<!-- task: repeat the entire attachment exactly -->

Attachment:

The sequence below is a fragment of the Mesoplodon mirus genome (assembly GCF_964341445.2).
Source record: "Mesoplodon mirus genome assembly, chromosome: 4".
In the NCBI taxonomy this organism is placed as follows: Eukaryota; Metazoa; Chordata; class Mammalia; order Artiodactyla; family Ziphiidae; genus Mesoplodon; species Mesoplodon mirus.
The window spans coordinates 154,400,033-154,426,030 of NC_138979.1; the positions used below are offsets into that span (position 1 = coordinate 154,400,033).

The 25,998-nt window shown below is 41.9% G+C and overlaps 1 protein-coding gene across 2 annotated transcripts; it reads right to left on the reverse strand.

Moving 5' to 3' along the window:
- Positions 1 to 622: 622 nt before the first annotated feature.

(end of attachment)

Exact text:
The sequence below is a fragment of the Mesoplodon mirus genome (assembly GCF_964341445.2).
Source record: "Mesoplodon mirus genome assembly, chromosome: 4".
In the NCBI taxonomy this organism is placed as follows: Eukaryota; Metazoa; Chordata; class Mammalia; order Artiodactyla; family Ziphiidae; genus Mesoplodon; species Mesoplodon mirus.
The window spans coordinates 154,400,033-154,426,030 of NC_138979.1; the positions used below are offsets into that span (position 1 = coordinate 154,400,033).

The 25,998-nt window shown below is 41.9% G+C and overlaps 1 protein-coding gene across 2 annotated transcripts; it reads right to left on the reverse strand.

Moving 5' to 3' along the window:
- Positions 1 to 622: 622 nt before the first annotated feature.